Item:
ONSV4705

Original U.S. WWII 1944 Named Lieutenant M1 McCord Front Seam Helmet

Item Description

Original Item: One-of-a-kind. This is a fantastic 1944 front seam swivel bale helmet with Westinghouse liner. The shell bears a metal Lieutenant rank insignia to the front. Underneath the rank bar is a painted 2R and the reverse of the helmet is painted C. JONES.  The inside of the helmet is also marked in paint B82. The interior bears a lot number of 1009C which places the estimated date of manufacture at July, 1944. Overall condition is very good.

The U.S. WWII M-1 helmet was only produced from 1941 to 1945. The first production batch resulted with over 323,510 M-1 helmets before the start of the American involvement in the war. The Ordnance Department selected McCord Radiator and Manufacturing Company of Detroit Michigan to produce the steel M1 helmet bodies. These bodies were made from a single piece of Hadfield Manganese steel that was produced by the Carnegie-Illinois & Sharon Steel Corporations. Each completed raw M-1 helmet shell weighed 2.25 lbs each.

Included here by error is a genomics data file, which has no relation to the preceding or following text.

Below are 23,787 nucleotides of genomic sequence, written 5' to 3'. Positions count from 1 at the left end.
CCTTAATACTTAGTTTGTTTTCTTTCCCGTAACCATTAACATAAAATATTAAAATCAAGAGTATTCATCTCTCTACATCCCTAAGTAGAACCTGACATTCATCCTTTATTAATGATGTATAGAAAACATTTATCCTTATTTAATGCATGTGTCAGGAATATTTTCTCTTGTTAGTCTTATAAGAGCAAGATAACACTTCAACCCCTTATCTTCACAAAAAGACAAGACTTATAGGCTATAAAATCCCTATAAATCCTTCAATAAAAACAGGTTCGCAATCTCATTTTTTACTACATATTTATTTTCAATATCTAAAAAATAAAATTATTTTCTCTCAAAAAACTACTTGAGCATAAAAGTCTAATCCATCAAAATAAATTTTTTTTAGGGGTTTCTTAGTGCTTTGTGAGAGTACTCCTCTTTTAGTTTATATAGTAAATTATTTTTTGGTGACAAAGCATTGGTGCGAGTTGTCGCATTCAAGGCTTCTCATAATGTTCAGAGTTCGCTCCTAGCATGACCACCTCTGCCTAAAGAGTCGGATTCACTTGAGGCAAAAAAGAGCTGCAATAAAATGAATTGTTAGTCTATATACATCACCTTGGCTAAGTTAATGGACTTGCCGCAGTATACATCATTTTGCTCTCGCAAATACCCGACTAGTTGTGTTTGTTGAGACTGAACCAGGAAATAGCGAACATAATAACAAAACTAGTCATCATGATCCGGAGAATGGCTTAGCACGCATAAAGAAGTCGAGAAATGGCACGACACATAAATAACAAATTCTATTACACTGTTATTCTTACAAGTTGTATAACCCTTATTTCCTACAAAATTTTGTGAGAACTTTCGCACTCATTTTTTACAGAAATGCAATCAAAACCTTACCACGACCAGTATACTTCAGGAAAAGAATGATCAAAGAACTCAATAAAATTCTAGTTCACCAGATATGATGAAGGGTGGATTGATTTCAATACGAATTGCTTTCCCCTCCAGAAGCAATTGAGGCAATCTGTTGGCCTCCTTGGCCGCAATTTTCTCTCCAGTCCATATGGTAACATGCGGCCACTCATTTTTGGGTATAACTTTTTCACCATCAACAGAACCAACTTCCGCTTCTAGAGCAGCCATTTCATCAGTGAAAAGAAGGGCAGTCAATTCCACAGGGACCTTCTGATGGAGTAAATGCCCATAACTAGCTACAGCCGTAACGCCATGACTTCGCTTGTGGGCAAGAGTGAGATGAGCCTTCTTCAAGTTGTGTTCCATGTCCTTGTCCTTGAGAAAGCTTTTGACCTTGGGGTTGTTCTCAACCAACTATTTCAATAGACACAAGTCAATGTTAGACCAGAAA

The later M-1 helmet shells had a set of swivel (movable) chinstrap loops called bales and a stainless steel rim. These rims were both rust resistant and had "non-magnetic qualities" that reduced the chance of error readings when placed around certain sensitive equipment (such as a compass).

This helmet is a great example and still retains original WW2 parts and the shell has some of the original "corked" grain paint.

Manufactured in Pittsburgh, Pennsylvania this “high pressure” manufactured M-1 helmet liner is identified by an embossed MSA in the crown. Mine Safety Appliance started M-1 helmet liner delivery to the US Army in September 1942. They produced approximately between 2,000,000 – 4,000,000 M-1 helmet liners and discontinued production around August 17, 1945 when the war ended.

This true WWII M-1 helmet liner be identified through the frontal eyelet hole. Other correct WW2 features include cotton herringbone twill (HBT) cloth suspension dated 1943. This HBT suspension is held tightly within the M-1 helmet liner by rivets and a series of triangular "A" washers. The three upper suspension bands are joined together with a shoestring. This way the wearer could adjust the fit.

M1 helmets have become increasingly difficult to find in recent years, and named  officer's helmets are very difficult to source, making this example certain to appreciate in value year after year!
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